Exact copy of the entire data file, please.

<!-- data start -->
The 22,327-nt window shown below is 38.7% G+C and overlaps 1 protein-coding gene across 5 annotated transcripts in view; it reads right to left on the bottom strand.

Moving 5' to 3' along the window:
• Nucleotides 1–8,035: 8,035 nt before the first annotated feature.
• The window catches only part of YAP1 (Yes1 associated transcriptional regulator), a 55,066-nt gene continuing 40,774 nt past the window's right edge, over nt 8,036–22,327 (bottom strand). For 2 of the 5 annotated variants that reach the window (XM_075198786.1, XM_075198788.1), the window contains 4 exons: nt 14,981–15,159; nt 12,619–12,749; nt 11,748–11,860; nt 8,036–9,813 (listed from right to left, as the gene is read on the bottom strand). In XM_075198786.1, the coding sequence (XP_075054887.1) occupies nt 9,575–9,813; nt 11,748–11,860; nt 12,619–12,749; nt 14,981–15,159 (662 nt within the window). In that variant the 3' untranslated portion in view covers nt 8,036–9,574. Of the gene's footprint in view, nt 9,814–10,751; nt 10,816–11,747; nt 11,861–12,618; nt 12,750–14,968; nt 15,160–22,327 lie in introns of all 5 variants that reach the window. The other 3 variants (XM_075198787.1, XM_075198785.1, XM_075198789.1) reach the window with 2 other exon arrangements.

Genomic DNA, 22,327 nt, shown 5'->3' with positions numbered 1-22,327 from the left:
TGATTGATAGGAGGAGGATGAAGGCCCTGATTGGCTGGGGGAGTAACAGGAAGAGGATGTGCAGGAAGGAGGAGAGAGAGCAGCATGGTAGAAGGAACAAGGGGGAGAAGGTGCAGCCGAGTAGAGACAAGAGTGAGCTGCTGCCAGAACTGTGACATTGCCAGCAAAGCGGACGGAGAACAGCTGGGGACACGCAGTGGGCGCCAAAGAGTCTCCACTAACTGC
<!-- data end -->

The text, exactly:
The 22,327-nt window shown below is 38.7% G+C and overlaps 1 protein-coding gene across 5 annotated transcripts in view; it reads right to left on the bottom strand.

Moving 5' to 3' along the window:
• Nucleotides 1–8,035: 8,035 nt before the first annotated feature.
• The window catches only part of YAP1 (Yes1 associated transcriptional regulator), a 55,066-nt gene continuing 40,774 nt past the window's right edge, over nt 8,036–22,327 (bottom strand). For 2 of the 5 annotated variants that reach the window (XM_075198786.1, XM_075198788.1), the window contains 4 exons: nt 14,981–15,159; nt 12,619–12,749; nt 11,748–11,860; nt 8,036–9,813 (listed from right to left, as the gene is read on the bottom strand). In XM_075198786.1, the coding sequence (XP_075054887.1) occupies nt 9,575–9,813; nt 11,748–11,860; nt 12,619–12,749; nt 14,981–15,159 (662 nt within the window). In that variant the 3' untranslated portion in view covers nt 8,036–9,574. Of the gene's footprint in view, nt 9,814–10,751; nt 10,816–11,747; nt 11,861–12,618; nt 12,750–14,968; nt 15,160–22,327 lie in introns of all 5 variants that reach the window. The other 3 variants (XM_075198787.1, XM_075198785.1, XM_075198789.1) reach the window with 2 other exon arrangements.

Genomic DNA, 22,327 nt, shown 5'->3' with positions numbered 1-22,327 from the left:
TGATTGATAGGAGGAGGATGAAGGCCCTGATTGGCTGGGGGAGTAACAGGAAGAGGATGTGCAGGAAGGAGGAGAGAGAGCAGCATGGTAGAAGGAACAAGGGGGAGAAGGTGCAGCCGAGTAGAGACAAGAGTGAGCTGCTGCCAGAACTGTGACATTGCCAGCAAAGCGGACGGAGAACAGCTGGGGACACGCAGTGGGCGCCAAAGAGTCTCCACTAACTGC